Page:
Currently your iPhone does not know the type of car you have, its capabilities, and offers no direct interaction with the car’s systems. While the efforts are anyone’s guess, through a good relationship with a reputable auto manufacturer, Apple could implement these to bring an augmented automobile that can interact directly with you through your phone, iCloud, and Mac. You could possibly track it, run maintenance on it, monitor its status, remote-start and stop it if desired, communicate with anyone in it, have it compute exact locations of when and where to get gas for the cheapest trip based on your driving, teach you how to most efficiently drive your car, among many other possibilities. Right now you can buy an app for almost anything, imagine doing so for almost anything about or related to your car.

With years of auto experience behind current manufactures, for Apple to jump in and try to convert raw steel and glass into an automobile would be an almost impossible and very risky hill to climb. Perhaps eventually we may see Apple take on this effort, but for now we might expect only collaboration with current auto manufacturers to implement very special services into automobiles.

3 thoughts on “It is doubtful Apple will make an Apple Car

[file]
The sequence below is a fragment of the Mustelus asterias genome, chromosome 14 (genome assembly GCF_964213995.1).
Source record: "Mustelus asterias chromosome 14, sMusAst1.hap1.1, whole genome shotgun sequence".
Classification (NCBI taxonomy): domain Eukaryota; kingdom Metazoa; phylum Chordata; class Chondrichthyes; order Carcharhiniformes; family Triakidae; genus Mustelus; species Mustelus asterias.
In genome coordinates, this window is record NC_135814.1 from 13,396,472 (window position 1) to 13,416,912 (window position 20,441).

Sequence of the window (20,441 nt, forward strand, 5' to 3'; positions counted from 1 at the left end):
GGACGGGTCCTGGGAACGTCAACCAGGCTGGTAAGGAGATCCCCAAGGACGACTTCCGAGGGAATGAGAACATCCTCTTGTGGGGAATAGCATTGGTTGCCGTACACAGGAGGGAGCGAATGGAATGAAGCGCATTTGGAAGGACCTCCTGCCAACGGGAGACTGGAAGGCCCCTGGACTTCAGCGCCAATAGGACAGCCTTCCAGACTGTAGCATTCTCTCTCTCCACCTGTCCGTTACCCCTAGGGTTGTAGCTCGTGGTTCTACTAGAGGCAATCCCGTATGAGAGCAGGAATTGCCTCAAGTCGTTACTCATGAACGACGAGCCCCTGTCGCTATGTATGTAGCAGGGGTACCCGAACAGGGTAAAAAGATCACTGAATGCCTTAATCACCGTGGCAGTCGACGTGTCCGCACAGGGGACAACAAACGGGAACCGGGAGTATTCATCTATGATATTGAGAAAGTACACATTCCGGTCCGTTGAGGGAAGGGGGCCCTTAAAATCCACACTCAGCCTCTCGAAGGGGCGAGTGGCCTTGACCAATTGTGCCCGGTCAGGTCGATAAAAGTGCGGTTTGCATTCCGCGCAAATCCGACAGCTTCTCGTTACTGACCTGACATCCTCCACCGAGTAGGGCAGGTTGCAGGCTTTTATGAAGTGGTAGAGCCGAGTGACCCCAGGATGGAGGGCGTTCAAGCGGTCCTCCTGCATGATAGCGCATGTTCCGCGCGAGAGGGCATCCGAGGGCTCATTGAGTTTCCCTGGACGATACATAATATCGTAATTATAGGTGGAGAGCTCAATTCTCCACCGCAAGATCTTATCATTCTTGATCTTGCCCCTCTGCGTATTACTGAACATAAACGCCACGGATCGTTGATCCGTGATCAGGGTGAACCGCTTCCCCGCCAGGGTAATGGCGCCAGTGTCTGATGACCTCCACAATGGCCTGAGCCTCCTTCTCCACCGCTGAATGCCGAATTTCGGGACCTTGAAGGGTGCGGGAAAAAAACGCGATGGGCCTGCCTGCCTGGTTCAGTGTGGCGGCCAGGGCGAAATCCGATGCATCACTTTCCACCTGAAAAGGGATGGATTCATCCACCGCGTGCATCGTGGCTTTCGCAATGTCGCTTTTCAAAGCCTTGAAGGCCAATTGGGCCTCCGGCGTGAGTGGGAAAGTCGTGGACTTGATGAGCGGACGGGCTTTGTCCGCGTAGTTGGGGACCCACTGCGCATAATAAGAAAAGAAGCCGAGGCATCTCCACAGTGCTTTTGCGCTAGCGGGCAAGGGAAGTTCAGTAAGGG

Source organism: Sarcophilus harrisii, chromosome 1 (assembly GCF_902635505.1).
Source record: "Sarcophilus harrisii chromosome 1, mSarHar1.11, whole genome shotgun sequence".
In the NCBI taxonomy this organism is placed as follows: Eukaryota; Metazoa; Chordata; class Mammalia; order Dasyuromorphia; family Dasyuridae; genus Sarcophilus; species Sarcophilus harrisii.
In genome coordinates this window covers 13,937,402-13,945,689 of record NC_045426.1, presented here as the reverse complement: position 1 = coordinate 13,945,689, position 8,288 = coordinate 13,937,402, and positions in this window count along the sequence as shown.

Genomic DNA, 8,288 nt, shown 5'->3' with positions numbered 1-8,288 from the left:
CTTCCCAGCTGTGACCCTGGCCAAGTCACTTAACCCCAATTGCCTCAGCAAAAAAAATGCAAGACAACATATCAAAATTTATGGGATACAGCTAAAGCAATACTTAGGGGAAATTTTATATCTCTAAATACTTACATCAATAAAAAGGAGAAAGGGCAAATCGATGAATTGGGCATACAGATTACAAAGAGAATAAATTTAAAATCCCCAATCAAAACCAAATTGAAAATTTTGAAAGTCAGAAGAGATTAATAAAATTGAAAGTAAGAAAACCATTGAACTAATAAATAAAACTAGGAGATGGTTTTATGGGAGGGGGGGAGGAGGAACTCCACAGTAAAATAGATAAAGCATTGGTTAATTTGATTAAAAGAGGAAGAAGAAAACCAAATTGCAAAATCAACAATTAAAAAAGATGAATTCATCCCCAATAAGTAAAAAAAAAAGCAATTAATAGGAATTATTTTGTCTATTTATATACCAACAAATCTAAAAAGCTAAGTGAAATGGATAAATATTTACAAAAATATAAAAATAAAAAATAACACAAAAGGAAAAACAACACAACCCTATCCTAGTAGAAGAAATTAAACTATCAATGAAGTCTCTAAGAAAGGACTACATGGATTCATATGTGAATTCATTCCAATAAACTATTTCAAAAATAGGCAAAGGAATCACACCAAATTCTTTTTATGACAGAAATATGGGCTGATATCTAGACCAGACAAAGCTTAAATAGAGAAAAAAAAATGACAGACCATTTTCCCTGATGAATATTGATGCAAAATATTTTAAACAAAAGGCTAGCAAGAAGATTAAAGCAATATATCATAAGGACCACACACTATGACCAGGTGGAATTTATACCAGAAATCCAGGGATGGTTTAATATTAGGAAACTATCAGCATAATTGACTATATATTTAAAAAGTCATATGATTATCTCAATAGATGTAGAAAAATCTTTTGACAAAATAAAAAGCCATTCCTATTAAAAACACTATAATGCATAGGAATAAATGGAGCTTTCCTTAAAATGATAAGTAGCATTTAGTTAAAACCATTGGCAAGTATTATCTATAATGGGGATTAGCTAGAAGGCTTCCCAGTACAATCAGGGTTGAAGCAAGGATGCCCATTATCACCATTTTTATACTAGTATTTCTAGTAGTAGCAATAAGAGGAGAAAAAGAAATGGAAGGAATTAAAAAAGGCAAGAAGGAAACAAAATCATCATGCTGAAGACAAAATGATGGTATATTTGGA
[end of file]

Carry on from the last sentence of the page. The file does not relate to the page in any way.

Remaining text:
1. jameskatt

    Apple can simply BUY BMW and make it a subsidiary to do its bidding. And to then have the manufacturing capability to make the Apple Car, BMW style.

    1. Jay

      I agree with the above. Apple has the cash to buy an auto company. And putting the Apple brand on a car would increase it’s prestige and value. It may be that Apple just doesn’t have enough opportunities to spend it’s cash on computer related companies

  2. B. Jefferson Le Blanc

    Topher, in my opinion, this is one of your most astute analyses of Apple’s business strategy. Of course business analysis is not your primary focus, but I think you hit this one right on the head. The better integrated Apple’s current products can be with the automobile in general, the more broadly their devices will appeal to consumers. Rather than offering one brand of Apple car, Apple products may eventually be a must have accessory in every car sold. How could they better distinguish their mobile platform from Android? The growth potential in this direction is almost unlimited. And, given the fragmentation of the Android platform, it’s unlikely Google will be able to compete in this arena to any significant degree.

    Indeed, coherent Apple mobile integration in many brands of automobile could be the next big thing, turning what is now a hobby into yet another huge revenue generator. Imagine what that would do to the price of Apple stock. I suspect this is precisely what the Apple car is all about—providing auto makers with a well integrated mobile communications system/environment. Car makers have already gone all in on computer assisted driving. However, at the moment “smart” car technologies are extremely fragmented. Everyone has their own expensive development projects. Imagine if Apple could pick up some of that development slack and provide a more unified smart car experience. Of course they will need some serious expertise to pull it off—and some serious capital reserves to finance it. And who has more reserve cash than Apple?